This Ain't No Game, It's a Live-Action Thrill Ride!

This is the video game movie that everybody loves to hate. Why? Because it took our beloved Super Mario Brothers and turned it into a bizarro cyberpunk weirdfest.

The movie was released in 1993, and was written by Parker Bennett, Terry Runte, and Ed Solomon. It was directed by Annabel Jankel, Rocky Morton, Roland Joffé, and Dean Semler.

Mario and Luigi are, of course, plumbers in New York City, and they can’t seem to get a job. Daisy is a college student who’s working on an archeological dig that stumbles onto a gateway to another dimension. In this dimension, the dinosaurs did not die out — in fact, following the anthrocentric view that most filmmakers dealing with evolution subscribe to, they’ve evolved into humans. Their world is called the Mushroom Kingdom, after the (unexplained) fact that some of the people there evolved from mushrooms. The brutal overlord of this world is (as you may remember from Super Mario canon) Koopa, the evil mastermind who overthrew the Mushroom King years back.

This is where the similarity to the games ends. The filmmakers apparently decided that the games were actually just meant to be a metaphor. The games are smashed, burned, and a mushroom gravy is poured all over the ashes. Then a cyberpunk dystopia is sculpted out of the resulting goo. Koopa is not a turtle — he merely evolved from dinosaurs. He is not a king — he is a maniacal general in charge of a military junta which controls the police state that once was the Mushroom Kingdom. Goombas are not little mushroom guys — they are the results of Koopa’s program of torture, brainwashing, and deëvolution. Toad is not a mushroom person — he is a street performer arrested by Koopa’s thought police and transformed into a Goomba.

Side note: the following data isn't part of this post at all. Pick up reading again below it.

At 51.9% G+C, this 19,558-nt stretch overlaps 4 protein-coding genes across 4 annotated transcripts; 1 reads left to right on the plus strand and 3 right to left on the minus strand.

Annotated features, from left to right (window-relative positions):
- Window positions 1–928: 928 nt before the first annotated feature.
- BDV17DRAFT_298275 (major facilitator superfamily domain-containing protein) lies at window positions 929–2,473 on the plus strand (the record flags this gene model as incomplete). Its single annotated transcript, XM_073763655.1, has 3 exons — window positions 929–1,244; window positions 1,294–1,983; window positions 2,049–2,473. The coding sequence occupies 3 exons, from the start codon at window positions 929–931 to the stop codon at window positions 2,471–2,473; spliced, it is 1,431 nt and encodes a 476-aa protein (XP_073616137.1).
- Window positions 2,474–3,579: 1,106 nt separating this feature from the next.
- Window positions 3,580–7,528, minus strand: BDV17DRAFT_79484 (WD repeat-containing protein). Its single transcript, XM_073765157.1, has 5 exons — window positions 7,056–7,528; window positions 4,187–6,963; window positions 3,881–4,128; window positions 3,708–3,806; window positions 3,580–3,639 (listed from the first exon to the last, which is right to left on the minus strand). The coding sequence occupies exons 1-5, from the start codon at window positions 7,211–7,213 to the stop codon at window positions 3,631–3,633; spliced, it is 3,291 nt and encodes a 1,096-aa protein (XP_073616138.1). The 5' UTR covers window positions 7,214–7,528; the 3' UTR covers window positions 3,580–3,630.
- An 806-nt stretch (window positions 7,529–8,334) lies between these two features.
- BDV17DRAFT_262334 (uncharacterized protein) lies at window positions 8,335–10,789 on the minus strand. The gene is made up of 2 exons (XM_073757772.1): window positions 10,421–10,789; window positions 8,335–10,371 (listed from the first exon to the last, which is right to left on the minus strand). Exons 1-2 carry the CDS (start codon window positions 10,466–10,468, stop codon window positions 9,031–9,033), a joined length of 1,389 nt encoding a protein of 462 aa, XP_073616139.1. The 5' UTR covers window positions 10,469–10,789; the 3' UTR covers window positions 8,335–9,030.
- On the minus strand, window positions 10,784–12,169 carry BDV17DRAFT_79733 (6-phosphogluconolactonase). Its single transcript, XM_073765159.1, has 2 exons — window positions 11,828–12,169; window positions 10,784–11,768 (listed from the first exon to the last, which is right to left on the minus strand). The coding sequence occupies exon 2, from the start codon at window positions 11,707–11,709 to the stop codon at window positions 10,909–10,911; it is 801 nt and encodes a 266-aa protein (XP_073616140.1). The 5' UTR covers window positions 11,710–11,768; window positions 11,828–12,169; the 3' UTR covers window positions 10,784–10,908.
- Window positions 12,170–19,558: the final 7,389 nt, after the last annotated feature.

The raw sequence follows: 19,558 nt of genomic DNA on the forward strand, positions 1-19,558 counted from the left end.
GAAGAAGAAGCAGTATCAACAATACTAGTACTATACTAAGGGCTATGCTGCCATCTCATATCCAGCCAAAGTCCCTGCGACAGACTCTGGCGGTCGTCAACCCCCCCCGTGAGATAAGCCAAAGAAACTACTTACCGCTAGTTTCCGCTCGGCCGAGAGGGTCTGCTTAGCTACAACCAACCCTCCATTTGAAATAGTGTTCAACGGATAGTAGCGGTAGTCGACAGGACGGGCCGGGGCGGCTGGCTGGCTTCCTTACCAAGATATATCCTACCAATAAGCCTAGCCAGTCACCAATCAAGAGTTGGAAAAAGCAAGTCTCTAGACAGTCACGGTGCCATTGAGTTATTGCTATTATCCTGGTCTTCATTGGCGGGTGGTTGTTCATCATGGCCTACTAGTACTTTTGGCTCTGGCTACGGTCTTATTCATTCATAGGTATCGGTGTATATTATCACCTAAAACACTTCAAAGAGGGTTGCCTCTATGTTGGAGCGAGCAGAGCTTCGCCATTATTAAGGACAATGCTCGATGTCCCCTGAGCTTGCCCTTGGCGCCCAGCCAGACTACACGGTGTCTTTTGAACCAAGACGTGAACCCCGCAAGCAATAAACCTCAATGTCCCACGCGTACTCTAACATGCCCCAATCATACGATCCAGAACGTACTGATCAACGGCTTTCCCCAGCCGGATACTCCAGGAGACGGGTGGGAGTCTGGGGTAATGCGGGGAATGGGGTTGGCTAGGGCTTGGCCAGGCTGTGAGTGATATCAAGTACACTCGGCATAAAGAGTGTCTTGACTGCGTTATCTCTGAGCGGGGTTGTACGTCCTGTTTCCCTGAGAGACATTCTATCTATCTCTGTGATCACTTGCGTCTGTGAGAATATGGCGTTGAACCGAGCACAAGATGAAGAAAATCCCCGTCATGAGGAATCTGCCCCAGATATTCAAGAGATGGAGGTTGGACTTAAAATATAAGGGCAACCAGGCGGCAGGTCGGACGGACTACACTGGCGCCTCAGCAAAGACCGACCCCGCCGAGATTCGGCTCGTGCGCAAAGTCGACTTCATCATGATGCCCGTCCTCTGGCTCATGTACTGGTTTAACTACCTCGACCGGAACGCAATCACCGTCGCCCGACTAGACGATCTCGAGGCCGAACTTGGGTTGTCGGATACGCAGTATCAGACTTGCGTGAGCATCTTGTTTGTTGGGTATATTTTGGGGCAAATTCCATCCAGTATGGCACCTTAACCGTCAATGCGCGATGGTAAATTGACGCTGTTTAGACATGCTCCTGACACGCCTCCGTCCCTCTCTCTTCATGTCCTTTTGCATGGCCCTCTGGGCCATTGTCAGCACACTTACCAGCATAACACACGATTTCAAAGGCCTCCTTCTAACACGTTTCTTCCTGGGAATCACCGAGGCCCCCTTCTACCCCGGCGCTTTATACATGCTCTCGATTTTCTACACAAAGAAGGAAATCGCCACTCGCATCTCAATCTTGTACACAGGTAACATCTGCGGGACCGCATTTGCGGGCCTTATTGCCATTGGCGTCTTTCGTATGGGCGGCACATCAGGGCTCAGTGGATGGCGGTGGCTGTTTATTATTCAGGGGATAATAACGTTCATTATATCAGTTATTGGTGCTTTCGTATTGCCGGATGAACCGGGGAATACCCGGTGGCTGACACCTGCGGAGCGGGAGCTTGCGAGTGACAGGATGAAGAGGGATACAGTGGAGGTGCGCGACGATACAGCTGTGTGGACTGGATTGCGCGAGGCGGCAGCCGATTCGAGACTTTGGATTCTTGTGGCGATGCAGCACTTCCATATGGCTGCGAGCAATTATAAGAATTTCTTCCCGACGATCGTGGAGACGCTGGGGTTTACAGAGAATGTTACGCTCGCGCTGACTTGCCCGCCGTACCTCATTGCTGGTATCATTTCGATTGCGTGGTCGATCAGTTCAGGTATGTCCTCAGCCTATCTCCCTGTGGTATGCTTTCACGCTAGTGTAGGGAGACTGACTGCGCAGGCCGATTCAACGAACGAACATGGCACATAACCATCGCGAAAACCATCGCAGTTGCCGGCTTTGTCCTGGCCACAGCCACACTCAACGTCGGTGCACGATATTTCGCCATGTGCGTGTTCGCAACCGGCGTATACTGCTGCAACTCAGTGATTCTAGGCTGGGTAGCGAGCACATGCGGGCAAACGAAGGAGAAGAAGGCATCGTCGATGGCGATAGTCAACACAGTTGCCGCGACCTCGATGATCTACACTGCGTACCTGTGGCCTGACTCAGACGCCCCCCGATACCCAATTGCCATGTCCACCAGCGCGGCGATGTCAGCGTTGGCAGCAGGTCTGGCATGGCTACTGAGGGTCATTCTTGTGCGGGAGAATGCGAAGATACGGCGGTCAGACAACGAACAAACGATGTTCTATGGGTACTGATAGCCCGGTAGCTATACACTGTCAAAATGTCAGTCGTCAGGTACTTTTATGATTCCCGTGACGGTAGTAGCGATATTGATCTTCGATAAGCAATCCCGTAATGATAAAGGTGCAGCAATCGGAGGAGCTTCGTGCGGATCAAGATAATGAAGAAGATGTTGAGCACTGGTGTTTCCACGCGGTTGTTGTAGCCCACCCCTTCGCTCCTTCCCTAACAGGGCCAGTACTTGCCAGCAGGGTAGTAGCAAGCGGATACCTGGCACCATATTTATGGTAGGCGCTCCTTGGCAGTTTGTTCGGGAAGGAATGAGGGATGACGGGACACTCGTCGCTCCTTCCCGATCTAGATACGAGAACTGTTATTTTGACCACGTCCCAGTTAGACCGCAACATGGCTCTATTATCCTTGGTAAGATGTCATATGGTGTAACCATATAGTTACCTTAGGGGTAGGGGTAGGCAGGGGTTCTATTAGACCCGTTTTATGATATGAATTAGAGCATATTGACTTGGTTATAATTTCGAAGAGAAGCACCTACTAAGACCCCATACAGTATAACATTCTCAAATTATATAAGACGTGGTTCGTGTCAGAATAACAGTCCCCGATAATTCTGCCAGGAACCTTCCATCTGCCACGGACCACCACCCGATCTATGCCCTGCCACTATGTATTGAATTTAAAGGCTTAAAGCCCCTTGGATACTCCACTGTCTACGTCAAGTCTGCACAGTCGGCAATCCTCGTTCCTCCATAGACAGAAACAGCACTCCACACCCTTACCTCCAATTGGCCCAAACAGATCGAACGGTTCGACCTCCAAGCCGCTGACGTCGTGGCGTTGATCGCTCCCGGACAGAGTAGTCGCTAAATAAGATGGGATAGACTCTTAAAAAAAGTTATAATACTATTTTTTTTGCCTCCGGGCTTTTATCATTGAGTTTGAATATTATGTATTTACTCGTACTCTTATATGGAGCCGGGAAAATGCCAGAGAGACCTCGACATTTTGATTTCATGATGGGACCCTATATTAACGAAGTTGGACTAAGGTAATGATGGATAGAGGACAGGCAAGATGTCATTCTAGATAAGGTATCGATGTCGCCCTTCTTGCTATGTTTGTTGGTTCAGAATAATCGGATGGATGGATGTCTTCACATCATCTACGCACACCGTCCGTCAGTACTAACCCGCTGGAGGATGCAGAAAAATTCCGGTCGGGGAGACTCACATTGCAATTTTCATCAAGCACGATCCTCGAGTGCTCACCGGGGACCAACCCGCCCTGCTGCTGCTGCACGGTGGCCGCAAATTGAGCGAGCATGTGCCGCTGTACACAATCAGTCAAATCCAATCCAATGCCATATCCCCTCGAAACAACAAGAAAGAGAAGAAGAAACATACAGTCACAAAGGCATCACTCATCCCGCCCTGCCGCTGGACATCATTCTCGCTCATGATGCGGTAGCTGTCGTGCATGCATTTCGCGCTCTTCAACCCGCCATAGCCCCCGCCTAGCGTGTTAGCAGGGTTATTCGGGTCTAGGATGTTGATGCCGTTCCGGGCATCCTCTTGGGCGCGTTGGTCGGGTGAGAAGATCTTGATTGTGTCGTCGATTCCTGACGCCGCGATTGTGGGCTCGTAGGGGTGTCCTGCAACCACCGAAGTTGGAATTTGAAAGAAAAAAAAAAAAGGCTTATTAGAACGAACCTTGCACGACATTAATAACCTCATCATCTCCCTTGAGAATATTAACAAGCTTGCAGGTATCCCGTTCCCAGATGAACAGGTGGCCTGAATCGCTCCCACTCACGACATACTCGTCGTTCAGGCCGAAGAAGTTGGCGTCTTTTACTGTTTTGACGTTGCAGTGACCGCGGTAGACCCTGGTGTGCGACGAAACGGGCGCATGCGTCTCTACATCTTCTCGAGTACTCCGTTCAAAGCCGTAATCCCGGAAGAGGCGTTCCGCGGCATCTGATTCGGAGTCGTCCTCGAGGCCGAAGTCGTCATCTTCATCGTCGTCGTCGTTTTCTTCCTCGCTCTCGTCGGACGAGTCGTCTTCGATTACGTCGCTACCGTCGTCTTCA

Mario and Luigi stumble into this world of horror, fear, and S & M dance clubs — an interesting touch for a film pitched as a children’s movie. They must rescue the Princess, kill Koopa, and restore peace to the Mushroom Kingdom — but they won't do it the way you think.

If you are looking for a movie anything like the games, the live-action television show, or the cartoons, stay away! You will be disappointed.

I have to say, I like this movie. I don’t like it as a good movie, or even a good adaptation of Super Mario Brothers. I like it as one of the ballsier bad movies that I’ve ever seen — it takes a world which the target audience knows intimately and loves, and turns it into something strange and unpleasant. It's halfway between one of those unpleasant shock art pieces and a 200-man committee's adaptation of Neuromancer. If you see it, see it with some good friends, and be prepared for something…strange.

If you enjoyed this writeup as well as painful nodevertising, check out Super Mario No More.